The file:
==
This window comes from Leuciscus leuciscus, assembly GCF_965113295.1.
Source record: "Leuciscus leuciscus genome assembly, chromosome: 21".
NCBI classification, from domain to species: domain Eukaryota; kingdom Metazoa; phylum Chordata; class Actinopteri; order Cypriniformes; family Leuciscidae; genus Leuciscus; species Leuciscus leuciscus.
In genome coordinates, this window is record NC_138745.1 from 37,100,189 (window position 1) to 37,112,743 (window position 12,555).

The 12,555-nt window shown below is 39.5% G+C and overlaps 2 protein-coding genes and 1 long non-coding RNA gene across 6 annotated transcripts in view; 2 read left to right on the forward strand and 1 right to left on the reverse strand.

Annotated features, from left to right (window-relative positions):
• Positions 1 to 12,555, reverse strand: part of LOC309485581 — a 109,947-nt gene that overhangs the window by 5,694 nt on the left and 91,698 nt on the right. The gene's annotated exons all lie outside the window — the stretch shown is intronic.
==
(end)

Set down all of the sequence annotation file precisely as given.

This window comes from Leuciscus leuciscus, assembly GCF_965113295.1.
Source record: "Leuciscus leuciscus genome assembly, chromosome: 21".
NCBI classification, from domain to species: domain Eukaryota; kingdom Metazoa; phylum Chordata; class Actinopteri; order Cypriniformes; family Leuciscidae; genus Leuciscus; species Leuciscus leuciscus.
In genome coordinates, this window is record NC_138745.1 from 37,100,189 (window position 1) to 37,112,743 (window position 12,555).

The 12,555-nt window shown below is 39.5% G+C and overlaps 2 protein-coding genes and 1 long non-coding RNA gene across 6 annotated transcripts in view; 2 read left to right on the forward strand and 1 right to left on the reverse strand.

Annotated features, from left to right (window-relative positions):
• Positions 1 to 12,555, reverse strand: part of LOC309485581 — a 109,947-nt gene that overhangs the window by 5,694 nt on the left and 91,698 nt on the right. The gene's annotated exons all lie outside the window — the stretch shown is intronic.